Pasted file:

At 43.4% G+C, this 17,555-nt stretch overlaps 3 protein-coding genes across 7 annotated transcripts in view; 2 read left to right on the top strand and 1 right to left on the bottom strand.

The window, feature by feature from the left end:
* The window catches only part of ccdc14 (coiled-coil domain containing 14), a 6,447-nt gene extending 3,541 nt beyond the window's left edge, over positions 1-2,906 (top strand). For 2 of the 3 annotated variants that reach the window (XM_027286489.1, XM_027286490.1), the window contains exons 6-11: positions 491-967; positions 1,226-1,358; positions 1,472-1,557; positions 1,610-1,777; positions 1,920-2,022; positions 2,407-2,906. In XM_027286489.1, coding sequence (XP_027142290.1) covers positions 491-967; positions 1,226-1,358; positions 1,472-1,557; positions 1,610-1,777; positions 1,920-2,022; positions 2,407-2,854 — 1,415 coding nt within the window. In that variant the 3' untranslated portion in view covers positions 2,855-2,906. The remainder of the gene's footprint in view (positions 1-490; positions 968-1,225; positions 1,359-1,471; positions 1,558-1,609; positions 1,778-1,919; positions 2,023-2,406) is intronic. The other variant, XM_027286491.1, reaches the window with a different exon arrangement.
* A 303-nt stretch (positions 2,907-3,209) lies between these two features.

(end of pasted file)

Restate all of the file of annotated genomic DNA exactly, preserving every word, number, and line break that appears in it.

At 43.4% G+C, this 17,555-nt stretch overlaps 3 protein-coding genes across 7 annotated transcripts in view; 2 read left to right on the top strand and 1 right to left on the bottom strand.

The window, feature by feature from the left end:
* The window catches only part of ccdc14 (coiled-coil domain containing 14), a 6,447-nt gene extending 3,541 nt beyond the window's left edge, over positions 1-2,906 (top strand). For 2 of the 3 annotated variants that reach the window (XM_027286489.1, XM_027286490.1), the window contains exons 6-11: positions 491-967; positions 1,226-1,358; positions 1,472-1,557; positions 1,610-1,777; positions 1,920-2,022; positions 2,407-2,906. In XM_027286489.1, coding sequence (XP_027142290.1) covers positions 491-967; positions 1,226-1,358; positions 1,472-1,557; positions 1,610-1,777; positions 1,920-2,022; positions 2,407-2,854 — 1,415 coding nt within the window. In that variant the 3' untranslated portion in view covers positions 2,855-2,906. The remainder of the gene's footprint in view (positions 1-490; positions 968-1,225; positions 1,359-1,471; positions 1,558-1,609; positions 1,778-1,919; positions 2,023-2,406) is intronic. The other variant, XM_027286491.1, reaches the window with a different exon arrangement.
* A 303-nt stretch (positions 2,907-3,209) lies between these two features.